The public invited at such PR events should consist of journalists from newspapers or magazines that target the desired market, representatives of ASIAL, and last but not least, owners of security websites.
Besides PR, other ways of reaching distributors could consist of sending newsletters on their e-mails or offering them stimulating commissions.
7. Timeline and controls
The following table highlights the timeline and the persons responsible for supervising the implementation of the activities required by the product launching:
Staff in charge
1.Taking the decision to launch the product on the Australian market
2.Designating the most appropriate solutions with regard to the new product
January – February
The Research and Development Department
3. Analyzing the Australian home security market
4. Testing the product
Research and Development department
5. Designing several packaging alternatives
6. Qualitative research (testing the packaging, product and brand)
7. Choosing the brand and the optimal packaging
March – April
8. Enhancing the product according to the research’s results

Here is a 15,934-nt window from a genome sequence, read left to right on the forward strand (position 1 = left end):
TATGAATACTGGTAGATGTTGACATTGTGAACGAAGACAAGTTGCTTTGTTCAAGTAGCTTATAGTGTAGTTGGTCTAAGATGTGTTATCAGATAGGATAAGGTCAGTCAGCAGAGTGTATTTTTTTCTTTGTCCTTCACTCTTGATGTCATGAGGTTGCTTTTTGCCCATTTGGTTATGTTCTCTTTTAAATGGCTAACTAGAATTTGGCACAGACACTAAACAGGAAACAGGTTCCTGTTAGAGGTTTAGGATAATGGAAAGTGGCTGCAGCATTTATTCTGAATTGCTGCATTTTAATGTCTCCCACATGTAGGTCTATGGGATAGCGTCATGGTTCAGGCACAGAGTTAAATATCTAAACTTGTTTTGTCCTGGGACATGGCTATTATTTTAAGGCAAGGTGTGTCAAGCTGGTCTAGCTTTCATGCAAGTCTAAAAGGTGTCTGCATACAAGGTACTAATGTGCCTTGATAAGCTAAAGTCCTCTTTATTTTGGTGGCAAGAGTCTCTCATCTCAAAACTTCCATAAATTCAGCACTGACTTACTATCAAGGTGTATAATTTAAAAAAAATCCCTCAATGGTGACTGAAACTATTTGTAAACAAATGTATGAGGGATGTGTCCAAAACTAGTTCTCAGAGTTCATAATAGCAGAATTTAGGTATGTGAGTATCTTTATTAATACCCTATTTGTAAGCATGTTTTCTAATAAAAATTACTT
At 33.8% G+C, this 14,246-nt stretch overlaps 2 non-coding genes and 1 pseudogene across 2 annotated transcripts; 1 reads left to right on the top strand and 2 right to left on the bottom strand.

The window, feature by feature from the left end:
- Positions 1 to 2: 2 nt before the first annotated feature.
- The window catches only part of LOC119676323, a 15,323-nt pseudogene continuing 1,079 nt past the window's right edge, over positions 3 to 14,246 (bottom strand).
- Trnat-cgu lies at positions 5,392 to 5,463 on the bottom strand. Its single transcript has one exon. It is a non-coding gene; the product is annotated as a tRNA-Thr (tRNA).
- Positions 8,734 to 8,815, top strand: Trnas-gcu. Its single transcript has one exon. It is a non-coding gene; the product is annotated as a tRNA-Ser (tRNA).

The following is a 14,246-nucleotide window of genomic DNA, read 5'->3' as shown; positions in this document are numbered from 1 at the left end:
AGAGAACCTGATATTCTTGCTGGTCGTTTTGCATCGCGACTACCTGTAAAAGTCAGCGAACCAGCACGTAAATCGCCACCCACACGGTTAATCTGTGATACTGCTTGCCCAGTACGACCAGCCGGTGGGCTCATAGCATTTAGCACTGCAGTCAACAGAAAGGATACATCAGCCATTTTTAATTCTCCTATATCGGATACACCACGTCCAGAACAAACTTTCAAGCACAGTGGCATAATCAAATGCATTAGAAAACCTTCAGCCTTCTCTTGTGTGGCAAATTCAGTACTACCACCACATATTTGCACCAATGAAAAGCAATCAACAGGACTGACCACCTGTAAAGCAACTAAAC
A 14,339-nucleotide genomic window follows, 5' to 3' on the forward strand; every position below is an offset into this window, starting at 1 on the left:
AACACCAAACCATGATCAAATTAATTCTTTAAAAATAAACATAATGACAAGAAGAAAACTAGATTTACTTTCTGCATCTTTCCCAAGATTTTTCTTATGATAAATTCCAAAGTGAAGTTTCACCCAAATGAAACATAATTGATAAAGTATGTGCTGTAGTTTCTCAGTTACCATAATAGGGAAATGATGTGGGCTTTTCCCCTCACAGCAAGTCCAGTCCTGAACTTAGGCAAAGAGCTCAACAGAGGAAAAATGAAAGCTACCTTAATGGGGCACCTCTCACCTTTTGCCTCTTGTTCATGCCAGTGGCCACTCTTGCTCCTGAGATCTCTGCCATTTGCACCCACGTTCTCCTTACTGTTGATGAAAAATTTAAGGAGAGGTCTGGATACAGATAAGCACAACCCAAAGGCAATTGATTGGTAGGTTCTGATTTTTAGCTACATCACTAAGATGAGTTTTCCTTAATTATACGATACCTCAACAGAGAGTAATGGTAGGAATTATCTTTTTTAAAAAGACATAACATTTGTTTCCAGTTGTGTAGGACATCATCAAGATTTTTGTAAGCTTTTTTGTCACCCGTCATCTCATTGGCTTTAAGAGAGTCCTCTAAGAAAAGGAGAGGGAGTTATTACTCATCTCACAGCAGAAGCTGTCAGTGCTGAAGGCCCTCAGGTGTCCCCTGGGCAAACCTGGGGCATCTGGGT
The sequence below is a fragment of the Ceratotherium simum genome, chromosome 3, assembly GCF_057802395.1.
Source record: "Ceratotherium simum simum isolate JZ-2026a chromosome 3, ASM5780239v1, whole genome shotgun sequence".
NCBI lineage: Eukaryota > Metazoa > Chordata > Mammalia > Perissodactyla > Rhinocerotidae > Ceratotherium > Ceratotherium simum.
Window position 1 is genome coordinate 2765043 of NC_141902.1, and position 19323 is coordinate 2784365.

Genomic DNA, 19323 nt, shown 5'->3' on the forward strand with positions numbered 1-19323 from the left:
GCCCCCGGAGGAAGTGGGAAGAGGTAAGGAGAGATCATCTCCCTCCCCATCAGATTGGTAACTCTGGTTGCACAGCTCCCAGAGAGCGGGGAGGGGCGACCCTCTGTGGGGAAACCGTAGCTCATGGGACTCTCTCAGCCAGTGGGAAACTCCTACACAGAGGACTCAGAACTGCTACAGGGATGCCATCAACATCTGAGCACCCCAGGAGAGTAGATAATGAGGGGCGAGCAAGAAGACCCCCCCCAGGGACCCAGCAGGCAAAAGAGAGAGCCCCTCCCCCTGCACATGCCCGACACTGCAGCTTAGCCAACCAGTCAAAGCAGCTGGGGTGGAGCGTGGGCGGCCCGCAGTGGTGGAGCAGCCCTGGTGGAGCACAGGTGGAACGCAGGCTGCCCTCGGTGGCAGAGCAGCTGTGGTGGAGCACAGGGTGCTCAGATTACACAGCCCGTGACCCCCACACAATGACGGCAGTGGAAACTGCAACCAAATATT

Research and Development
9. Registering the trademark
10. Preparing the production process
June – July
11. Establishing the final price
June – July
12. Informing distributors about the product that will be launched
13. Organizing sales and preparing sales force
14. Starting the production process in order to ensure stocks
July – August
15. Distributing the stocks on the market
July – August
16. Organizing the PR campaign
July – August
17. Officially launching the product
1. Market research
2. Registering the trademark
3. Designing the packaging
4. Promoting the product
4.1 TV commercials
4.2 Newspapers and magazines
4.3 PR events
9. Conclusions and recommendations
To conclude with, the product will gain a maximum adherence on the Australian market as long as it takes into account two main coordinates: the consumers’ need of affordable prices, high quality and elegant design, and the famous PR principle: “Your first impression to the media is a lasting one – make sure it’s a good one” (Brabender, 2004). The rest is history